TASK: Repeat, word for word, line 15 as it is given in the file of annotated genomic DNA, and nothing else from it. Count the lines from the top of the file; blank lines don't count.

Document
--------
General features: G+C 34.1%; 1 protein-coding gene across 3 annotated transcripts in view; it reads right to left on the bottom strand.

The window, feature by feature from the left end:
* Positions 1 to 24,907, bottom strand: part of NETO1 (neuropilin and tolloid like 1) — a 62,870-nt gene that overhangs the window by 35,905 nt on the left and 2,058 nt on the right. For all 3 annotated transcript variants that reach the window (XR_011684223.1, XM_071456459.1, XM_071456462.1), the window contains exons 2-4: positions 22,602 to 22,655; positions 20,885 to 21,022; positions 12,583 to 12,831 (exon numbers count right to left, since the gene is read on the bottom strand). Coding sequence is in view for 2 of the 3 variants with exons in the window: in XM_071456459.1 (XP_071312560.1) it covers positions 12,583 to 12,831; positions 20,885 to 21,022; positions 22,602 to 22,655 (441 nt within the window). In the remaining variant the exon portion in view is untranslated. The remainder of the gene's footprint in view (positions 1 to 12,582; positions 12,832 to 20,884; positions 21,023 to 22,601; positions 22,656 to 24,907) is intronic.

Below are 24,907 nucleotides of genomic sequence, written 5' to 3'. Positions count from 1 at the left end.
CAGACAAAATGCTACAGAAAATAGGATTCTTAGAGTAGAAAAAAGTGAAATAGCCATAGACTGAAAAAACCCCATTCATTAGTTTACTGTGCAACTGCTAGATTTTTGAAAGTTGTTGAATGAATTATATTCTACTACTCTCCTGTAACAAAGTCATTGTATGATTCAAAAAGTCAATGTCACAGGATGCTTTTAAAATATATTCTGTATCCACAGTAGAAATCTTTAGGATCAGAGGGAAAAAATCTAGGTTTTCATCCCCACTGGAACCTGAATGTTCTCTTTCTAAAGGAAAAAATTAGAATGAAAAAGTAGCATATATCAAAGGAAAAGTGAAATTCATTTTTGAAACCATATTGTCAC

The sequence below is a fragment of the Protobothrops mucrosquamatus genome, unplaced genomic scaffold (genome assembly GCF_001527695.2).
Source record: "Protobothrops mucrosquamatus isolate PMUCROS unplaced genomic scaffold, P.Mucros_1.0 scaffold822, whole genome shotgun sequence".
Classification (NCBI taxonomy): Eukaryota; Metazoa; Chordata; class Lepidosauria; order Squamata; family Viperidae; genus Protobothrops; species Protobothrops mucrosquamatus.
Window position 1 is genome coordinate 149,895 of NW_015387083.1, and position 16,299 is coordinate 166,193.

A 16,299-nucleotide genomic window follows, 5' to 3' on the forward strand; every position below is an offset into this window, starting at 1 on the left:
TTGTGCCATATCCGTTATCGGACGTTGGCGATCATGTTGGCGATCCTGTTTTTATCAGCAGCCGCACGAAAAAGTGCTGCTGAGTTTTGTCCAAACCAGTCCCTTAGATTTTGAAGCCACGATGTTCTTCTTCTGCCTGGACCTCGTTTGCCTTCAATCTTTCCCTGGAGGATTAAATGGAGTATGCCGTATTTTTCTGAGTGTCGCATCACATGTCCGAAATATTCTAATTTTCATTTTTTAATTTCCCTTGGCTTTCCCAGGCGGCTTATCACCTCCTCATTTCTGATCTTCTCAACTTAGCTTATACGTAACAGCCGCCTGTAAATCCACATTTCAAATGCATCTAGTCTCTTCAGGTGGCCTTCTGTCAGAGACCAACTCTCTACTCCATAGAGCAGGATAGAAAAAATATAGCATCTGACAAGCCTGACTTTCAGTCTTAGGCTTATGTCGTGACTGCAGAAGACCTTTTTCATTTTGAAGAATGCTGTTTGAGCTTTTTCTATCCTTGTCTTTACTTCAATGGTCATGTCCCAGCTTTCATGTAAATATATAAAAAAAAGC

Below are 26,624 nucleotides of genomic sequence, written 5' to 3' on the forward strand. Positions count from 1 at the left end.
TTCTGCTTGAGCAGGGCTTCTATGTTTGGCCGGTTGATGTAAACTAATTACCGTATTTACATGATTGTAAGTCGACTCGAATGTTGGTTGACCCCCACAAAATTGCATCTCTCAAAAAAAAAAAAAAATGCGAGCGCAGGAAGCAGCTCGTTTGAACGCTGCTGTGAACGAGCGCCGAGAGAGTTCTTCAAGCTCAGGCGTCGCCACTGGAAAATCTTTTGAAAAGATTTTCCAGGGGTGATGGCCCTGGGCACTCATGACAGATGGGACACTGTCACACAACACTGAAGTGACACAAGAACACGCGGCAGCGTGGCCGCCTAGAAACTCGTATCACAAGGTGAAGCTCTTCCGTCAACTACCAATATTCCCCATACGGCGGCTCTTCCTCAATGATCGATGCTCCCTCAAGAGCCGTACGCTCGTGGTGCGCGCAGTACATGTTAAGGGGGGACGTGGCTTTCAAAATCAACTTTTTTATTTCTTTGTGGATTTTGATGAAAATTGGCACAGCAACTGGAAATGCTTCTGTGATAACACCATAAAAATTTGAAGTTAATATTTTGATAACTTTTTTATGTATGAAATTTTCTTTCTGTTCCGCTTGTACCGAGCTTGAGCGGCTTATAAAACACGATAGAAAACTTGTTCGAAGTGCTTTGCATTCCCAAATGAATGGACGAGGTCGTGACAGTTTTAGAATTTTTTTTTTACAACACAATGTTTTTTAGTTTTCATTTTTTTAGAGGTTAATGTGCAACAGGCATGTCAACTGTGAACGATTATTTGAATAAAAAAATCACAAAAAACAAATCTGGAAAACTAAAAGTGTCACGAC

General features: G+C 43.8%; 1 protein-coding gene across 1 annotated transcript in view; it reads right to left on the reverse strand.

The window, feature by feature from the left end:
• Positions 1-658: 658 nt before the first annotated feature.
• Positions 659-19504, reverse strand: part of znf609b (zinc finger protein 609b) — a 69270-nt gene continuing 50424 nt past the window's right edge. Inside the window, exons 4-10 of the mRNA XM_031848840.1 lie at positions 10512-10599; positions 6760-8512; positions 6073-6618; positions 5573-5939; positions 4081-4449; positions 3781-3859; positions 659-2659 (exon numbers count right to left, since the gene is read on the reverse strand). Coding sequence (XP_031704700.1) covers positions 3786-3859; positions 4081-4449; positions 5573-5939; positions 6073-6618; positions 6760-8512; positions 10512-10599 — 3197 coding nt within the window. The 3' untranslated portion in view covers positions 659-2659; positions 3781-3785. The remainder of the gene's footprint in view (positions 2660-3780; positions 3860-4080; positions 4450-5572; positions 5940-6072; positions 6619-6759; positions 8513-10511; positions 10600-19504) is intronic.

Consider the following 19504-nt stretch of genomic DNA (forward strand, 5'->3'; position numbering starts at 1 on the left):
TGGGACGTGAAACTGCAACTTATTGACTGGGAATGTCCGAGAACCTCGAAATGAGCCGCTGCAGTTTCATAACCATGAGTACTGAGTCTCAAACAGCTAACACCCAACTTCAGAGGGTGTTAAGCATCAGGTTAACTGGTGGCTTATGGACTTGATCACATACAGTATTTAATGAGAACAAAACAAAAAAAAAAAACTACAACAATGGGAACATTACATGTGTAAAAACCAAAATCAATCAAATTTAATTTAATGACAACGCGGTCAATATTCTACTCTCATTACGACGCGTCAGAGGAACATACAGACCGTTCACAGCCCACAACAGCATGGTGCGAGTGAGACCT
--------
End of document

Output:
The window, feature by feature from the left end: